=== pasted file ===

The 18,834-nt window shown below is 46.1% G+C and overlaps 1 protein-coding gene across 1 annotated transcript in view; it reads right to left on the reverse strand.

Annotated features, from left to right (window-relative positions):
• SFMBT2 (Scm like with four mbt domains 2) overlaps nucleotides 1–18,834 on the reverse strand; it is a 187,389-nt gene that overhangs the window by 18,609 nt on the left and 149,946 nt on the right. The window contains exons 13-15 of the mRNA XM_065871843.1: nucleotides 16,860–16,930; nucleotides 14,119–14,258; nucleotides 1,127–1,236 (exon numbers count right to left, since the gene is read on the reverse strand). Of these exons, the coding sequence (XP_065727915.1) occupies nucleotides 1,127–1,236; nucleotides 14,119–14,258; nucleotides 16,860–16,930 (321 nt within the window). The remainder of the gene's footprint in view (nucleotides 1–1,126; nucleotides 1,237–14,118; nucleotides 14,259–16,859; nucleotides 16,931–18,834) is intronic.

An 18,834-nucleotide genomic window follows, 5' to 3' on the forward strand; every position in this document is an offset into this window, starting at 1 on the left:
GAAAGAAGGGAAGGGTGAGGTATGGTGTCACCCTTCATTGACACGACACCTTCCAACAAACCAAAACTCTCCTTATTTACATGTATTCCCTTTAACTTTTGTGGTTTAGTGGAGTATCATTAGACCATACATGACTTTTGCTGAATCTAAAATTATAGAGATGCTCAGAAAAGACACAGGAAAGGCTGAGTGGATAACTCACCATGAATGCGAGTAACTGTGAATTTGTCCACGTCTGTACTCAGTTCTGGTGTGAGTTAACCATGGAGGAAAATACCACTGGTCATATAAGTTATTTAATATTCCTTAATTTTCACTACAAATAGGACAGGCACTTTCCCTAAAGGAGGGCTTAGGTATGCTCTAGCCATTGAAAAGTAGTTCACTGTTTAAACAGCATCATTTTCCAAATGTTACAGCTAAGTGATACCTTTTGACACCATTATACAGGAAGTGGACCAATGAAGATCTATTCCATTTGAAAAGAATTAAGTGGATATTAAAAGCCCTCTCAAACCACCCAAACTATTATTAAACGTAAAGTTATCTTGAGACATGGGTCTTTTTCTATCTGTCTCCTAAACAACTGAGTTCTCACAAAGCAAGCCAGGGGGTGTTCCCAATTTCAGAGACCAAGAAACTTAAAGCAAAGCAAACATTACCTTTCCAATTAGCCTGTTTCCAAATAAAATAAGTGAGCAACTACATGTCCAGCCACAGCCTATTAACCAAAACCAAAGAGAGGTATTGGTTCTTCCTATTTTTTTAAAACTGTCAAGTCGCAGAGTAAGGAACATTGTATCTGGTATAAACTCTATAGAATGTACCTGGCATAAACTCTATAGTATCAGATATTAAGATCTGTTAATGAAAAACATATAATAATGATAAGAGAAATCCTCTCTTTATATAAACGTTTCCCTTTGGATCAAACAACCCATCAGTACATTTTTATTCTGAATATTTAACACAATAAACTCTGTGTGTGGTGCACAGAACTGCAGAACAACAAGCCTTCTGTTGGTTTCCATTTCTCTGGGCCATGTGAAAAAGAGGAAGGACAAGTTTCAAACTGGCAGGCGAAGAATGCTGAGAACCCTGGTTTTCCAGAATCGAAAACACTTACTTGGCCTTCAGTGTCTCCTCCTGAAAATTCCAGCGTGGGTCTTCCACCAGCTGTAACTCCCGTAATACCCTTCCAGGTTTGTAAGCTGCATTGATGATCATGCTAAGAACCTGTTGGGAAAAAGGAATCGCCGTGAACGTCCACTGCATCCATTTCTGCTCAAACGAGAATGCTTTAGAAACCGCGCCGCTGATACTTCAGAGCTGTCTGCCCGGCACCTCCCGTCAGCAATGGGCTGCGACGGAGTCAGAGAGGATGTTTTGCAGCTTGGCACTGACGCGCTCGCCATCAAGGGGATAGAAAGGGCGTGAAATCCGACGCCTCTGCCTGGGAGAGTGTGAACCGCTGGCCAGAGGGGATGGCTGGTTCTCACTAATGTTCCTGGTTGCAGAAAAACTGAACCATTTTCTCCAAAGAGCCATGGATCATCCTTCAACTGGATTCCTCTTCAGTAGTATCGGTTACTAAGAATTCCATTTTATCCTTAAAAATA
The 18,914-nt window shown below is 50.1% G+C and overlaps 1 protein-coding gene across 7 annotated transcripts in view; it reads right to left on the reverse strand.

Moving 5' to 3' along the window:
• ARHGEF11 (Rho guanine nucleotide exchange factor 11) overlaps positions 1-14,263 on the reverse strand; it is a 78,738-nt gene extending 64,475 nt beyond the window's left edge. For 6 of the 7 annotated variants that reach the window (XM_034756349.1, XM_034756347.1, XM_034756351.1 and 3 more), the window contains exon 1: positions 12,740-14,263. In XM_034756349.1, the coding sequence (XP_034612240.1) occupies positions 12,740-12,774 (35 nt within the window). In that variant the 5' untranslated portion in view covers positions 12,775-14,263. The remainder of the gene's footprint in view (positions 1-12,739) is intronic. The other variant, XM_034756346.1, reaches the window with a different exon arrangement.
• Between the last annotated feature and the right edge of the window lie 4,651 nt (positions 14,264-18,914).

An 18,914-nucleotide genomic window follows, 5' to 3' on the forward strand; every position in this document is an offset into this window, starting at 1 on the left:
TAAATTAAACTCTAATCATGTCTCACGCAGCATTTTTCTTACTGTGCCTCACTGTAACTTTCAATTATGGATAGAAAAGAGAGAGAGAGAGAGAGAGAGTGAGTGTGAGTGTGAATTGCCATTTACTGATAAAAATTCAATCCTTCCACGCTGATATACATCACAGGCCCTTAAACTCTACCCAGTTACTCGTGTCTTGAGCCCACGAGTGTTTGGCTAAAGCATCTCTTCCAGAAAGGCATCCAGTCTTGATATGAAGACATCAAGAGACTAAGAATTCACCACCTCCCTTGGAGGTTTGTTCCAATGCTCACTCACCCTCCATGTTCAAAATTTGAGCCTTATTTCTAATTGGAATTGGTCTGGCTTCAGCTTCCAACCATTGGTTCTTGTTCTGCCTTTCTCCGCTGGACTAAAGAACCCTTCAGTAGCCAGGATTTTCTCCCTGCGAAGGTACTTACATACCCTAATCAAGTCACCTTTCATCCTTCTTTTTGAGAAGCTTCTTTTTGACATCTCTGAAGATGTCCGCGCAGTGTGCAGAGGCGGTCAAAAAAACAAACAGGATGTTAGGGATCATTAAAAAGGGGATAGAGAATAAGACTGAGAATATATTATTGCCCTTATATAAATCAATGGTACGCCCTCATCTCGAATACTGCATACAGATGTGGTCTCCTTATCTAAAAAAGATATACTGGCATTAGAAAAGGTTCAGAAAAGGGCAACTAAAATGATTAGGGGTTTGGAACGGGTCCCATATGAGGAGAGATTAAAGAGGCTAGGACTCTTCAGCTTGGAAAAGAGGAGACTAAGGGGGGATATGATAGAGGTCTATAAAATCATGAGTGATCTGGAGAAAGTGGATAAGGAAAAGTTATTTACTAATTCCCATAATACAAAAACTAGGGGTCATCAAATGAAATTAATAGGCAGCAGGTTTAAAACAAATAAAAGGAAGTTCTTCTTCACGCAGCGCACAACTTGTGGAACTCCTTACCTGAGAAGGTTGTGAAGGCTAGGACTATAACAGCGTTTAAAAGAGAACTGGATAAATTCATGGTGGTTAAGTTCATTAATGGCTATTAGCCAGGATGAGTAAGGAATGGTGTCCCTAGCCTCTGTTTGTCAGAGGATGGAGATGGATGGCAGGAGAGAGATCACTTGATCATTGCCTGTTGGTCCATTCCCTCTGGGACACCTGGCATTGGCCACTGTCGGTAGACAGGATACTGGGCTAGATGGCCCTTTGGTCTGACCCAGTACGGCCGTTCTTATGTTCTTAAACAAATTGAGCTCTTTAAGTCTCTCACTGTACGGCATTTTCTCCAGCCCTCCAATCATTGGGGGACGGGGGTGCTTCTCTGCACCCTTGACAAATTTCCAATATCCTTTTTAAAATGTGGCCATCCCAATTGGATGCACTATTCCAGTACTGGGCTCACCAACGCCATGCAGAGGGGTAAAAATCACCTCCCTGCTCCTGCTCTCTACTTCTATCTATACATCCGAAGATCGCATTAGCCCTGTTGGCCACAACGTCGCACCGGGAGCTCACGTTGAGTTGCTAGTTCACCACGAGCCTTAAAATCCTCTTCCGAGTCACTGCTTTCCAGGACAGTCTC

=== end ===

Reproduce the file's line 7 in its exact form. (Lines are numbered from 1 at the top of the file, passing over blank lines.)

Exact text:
Moving 5' to 3' along the window: